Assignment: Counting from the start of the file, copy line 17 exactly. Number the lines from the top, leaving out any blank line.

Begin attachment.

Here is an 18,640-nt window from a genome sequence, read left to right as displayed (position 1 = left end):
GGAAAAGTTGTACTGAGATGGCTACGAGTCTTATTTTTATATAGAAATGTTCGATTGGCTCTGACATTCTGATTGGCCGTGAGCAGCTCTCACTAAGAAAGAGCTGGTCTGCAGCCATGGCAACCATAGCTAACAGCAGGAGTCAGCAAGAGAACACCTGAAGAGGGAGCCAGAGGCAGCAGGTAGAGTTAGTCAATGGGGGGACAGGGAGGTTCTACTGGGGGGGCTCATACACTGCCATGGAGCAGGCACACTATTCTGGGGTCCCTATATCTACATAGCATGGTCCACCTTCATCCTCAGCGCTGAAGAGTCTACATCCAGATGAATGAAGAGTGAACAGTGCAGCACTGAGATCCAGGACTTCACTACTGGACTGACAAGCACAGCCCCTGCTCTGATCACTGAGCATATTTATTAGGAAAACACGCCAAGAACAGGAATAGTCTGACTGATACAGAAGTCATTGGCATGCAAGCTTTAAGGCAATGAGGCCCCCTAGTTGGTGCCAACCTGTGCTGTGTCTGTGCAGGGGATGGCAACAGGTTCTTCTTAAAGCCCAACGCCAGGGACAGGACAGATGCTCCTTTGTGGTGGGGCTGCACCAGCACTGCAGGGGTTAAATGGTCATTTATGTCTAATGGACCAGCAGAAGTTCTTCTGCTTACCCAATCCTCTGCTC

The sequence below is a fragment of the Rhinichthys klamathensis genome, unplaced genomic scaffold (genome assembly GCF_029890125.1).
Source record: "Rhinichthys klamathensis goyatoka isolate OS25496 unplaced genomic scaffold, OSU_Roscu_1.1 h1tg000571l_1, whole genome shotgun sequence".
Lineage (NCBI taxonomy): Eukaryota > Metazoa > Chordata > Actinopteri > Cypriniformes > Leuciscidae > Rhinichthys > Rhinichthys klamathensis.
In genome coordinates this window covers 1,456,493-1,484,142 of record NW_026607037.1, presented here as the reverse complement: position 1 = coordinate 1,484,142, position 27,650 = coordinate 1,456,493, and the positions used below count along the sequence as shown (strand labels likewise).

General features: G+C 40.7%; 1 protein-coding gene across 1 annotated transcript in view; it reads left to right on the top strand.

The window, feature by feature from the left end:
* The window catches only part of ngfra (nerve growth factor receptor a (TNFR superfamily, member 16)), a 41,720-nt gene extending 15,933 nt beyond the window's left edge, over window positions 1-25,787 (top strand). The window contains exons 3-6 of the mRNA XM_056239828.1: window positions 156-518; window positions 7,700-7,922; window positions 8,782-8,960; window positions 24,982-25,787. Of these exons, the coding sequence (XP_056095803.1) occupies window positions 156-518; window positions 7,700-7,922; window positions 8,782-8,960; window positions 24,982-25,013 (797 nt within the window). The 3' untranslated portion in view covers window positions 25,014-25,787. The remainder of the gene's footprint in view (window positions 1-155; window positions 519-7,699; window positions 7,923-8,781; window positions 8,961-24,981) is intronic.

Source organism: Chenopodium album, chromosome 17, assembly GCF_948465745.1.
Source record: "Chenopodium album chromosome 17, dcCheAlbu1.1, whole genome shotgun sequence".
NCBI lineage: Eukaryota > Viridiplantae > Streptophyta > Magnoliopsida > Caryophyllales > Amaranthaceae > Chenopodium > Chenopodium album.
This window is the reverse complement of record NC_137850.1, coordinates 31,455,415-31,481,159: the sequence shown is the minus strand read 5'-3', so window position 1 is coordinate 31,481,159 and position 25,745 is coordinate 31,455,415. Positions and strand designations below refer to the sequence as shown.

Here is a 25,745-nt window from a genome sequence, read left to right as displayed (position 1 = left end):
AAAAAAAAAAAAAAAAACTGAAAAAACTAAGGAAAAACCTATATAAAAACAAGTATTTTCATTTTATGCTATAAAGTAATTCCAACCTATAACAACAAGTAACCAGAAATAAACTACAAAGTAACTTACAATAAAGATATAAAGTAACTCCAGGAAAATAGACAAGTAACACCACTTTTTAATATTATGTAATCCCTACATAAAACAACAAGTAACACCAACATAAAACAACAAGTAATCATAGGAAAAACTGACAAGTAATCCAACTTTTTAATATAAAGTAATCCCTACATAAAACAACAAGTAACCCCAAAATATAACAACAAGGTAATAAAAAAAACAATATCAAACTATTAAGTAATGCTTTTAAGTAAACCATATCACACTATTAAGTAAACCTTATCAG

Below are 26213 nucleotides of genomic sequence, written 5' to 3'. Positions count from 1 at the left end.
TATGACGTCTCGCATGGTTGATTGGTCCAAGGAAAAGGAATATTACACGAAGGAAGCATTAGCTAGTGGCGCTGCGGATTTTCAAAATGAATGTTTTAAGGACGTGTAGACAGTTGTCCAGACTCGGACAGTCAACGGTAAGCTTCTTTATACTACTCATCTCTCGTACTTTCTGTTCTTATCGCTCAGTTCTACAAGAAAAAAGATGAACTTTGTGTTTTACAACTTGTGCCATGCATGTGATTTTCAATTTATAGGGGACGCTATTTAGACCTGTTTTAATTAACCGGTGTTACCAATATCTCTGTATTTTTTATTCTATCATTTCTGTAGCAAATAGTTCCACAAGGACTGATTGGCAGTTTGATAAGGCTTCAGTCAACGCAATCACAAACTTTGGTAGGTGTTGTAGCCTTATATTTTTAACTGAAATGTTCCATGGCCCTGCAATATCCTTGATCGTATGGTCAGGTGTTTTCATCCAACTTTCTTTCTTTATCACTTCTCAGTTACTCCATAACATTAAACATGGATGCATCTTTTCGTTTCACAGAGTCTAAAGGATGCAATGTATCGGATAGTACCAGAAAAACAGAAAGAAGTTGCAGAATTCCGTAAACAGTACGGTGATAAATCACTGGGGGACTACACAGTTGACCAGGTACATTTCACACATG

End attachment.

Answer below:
TATGACGTCTCGCATGGTTGATTGGTCCAAGGAAAAGGAATATTACACGAAGGAAGCATTAGCTAGTGGCGCTGCGGATTTTCAAAATGAATGTTTTAAGGACGTGTAGACAGTTGTCCAGACTCGGACAGTCAACGGTAAGCTTCTTTATACTACTCATCTCTCGTACTTTCTGTTCTTATCGCTCAGTTCTACAAGAAAAAAGATGAACTTTGTGTTTTACAACTTGTGCCATGCATGTGATTTTCAATTTATAGGGGACGCTATTTAGACCTGTTTTAATTAACCGGTGTTACCAATATCTCTGTATTTTTTATTCTATCATTTCTGTAGCAAATAGTTCCACAAGGACTGATTGGCAGTTTGATAAGGCTTCAGTCAACGCAATCACAAACTTTGGTAGGTGTTGTAGCCTTATATTTTTAACTGAAATGTTCCATGGCCCTGCAATATCCTTGATCGTATGGTCAGGTGTTTTCATCCAACTTTCTTTCTTTATCACTTCTCAGTTACTCCATAACATTAAACATGGATGCATCTTTTCGTTTCACAGAGTCTAAAGGATGCAATGTATCGGATAGTACCAGAAAAACAGAAAGAAGTTGCAGAATTCCGTAAACAGTACGGTGATAAATCACTGGGGGACTACACAGTTGACCAGGTACATTTCACACATG